Kansas school district refuses to answer questions about alleged ‘murder list’

(The Sentinel) — More than a year after an alleged “incident” involving an alleged “murder list” at Wolf Springs Elementary School, questions remain about the Blue Valley School District’s handling of the situation, and the district refuses to produce evidence to document the allegations.  An investigation determined there was no criminal threat, but the child’s parent now says the district has victimized his children.

The district has not produced any evidence of a murder list at Wolf Springs ElementaryOn Sunday, Feb. 12, 2023, Wolf Springs Principal Meaghan Graber sent the first of a series of emails to all parents of children in the school claiming that a third-grade student had compiled a “murder list” and that “a threat of this nature is very concerning.”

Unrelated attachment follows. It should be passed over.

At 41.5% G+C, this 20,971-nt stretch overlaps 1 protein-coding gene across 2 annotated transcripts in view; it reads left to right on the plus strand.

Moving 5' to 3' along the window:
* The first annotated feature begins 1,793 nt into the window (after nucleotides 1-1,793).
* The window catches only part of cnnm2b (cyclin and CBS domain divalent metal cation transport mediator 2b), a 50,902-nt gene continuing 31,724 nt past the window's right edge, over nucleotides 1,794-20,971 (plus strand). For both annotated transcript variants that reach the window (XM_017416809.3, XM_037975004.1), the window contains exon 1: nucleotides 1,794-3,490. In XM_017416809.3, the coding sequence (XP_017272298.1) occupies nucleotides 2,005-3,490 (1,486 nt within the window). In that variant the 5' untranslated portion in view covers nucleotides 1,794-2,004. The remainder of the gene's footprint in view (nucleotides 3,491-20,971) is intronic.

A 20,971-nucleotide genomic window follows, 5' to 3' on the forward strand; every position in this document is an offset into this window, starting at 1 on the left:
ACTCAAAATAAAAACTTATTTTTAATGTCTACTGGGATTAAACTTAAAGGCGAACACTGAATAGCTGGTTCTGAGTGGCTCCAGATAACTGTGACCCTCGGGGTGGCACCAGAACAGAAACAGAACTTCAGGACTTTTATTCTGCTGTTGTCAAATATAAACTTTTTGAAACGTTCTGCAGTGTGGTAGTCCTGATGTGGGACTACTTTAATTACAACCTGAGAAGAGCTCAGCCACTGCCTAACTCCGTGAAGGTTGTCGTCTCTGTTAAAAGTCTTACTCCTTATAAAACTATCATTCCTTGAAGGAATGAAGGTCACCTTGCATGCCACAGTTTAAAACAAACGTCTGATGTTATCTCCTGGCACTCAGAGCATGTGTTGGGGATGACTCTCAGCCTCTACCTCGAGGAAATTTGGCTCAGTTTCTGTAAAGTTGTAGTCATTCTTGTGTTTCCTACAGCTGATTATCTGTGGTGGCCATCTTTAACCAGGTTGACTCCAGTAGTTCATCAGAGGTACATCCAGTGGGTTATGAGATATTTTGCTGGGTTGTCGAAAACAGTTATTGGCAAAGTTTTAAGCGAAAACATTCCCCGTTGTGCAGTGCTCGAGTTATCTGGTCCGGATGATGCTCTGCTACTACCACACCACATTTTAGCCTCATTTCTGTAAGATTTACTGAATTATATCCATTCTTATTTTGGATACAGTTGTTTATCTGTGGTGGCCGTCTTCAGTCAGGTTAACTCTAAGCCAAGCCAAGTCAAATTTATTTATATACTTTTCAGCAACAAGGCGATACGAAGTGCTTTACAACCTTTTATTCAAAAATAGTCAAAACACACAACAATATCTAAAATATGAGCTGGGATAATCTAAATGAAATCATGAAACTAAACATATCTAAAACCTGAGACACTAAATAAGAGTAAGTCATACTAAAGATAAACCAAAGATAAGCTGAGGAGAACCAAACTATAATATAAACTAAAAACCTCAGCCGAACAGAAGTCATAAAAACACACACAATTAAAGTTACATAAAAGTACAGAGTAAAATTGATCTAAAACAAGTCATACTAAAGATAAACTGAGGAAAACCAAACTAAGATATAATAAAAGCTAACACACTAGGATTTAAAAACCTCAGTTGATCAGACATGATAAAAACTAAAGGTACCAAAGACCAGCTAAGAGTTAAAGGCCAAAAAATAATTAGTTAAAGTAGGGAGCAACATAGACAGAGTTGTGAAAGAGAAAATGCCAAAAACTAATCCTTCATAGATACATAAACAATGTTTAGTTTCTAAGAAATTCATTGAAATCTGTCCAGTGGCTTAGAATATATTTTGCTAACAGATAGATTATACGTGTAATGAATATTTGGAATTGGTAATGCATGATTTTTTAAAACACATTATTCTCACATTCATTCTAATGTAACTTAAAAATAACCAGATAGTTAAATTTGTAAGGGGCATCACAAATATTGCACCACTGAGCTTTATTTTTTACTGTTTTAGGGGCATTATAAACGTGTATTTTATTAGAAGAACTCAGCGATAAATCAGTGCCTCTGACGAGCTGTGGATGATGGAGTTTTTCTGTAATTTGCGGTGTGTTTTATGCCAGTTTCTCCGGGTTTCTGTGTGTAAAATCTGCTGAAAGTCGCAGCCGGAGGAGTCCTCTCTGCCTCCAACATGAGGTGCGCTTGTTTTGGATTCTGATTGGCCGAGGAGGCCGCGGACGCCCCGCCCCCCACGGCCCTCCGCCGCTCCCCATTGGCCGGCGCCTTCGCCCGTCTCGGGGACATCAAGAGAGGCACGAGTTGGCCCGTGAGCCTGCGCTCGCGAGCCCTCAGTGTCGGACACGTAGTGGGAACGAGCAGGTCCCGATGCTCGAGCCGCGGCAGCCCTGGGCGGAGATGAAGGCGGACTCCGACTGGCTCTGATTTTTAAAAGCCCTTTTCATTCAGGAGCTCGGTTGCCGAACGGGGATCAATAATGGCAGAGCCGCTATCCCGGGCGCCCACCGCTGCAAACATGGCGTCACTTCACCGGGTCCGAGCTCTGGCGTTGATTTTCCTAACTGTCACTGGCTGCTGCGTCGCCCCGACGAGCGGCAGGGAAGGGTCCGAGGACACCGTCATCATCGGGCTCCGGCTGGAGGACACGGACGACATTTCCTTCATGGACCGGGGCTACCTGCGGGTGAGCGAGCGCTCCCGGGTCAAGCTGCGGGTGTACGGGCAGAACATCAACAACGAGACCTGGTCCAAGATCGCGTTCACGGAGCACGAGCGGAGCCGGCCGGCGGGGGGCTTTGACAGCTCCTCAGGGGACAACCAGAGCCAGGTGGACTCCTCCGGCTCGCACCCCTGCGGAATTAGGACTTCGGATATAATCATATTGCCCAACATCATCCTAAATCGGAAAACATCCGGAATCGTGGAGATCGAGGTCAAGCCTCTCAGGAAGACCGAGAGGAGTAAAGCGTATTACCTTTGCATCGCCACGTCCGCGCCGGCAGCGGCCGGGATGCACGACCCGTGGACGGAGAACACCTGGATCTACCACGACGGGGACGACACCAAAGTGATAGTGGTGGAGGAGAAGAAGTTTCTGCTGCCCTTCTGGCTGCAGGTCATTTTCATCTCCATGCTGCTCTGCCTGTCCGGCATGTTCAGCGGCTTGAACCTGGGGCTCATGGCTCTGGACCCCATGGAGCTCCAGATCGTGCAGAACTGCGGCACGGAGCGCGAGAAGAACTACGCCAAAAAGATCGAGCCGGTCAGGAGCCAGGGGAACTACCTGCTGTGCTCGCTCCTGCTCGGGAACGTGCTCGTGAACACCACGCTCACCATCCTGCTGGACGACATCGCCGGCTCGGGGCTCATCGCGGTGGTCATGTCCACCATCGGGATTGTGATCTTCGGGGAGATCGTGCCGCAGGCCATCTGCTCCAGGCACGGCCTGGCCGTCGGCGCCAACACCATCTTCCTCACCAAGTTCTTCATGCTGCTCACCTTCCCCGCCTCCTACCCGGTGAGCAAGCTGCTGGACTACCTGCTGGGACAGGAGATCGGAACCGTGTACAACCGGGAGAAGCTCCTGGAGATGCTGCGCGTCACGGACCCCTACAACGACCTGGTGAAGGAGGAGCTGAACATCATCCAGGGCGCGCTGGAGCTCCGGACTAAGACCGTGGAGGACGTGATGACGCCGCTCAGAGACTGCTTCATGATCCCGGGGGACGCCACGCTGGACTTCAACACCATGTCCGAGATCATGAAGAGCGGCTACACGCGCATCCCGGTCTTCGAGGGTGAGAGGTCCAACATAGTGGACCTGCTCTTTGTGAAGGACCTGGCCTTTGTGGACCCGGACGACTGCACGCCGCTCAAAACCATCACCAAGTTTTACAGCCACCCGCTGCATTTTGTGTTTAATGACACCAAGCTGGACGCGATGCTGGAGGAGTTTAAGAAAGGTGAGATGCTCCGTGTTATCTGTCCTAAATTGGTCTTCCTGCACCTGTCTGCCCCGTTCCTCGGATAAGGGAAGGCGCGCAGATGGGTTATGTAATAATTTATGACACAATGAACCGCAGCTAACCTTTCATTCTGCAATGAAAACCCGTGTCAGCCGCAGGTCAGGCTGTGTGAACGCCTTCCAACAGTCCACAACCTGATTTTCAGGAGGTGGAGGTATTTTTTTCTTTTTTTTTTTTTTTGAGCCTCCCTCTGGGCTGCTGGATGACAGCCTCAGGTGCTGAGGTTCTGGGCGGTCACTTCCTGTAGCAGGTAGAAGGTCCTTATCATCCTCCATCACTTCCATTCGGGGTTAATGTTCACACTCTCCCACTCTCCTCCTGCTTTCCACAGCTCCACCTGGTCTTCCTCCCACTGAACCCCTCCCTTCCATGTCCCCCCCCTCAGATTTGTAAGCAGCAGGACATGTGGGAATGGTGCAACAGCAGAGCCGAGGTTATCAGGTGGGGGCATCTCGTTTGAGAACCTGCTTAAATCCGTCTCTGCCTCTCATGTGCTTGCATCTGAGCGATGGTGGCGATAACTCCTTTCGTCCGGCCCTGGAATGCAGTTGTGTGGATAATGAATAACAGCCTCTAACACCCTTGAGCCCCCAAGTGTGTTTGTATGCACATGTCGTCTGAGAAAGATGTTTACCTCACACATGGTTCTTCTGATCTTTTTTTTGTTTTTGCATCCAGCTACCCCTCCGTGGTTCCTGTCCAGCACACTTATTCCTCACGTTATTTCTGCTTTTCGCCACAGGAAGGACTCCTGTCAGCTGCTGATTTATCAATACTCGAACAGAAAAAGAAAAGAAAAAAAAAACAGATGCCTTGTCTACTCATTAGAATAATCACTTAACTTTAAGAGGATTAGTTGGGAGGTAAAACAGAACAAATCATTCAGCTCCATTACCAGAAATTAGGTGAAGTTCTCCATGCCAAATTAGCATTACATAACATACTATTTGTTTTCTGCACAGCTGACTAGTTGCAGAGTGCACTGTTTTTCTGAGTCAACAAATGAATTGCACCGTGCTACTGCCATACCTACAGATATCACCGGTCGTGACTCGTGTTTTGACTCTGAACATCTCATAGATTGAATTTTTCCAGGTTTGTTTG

She also stated: “As a part of the investigation, I have been talking to 3rd grade students and parents who may have information based on something their child saw or heard. If I have not already spoken with you and you have first-hand information that would be helpful, please email me as soon as possible.

“As we plan for Monday, we have plans in place to ensure all students are safe while the investigation continues. This will include additional adult support in the impacted classroom and a school resource officer familiar with the school on campus.”

The following day, Graber said in a follow-up email that there were no issues during the day and that the “investigation continued.”

She additionally noted that “if we were to become aware through investigation that your child’s name was included in a threat of violence you would be contacted.”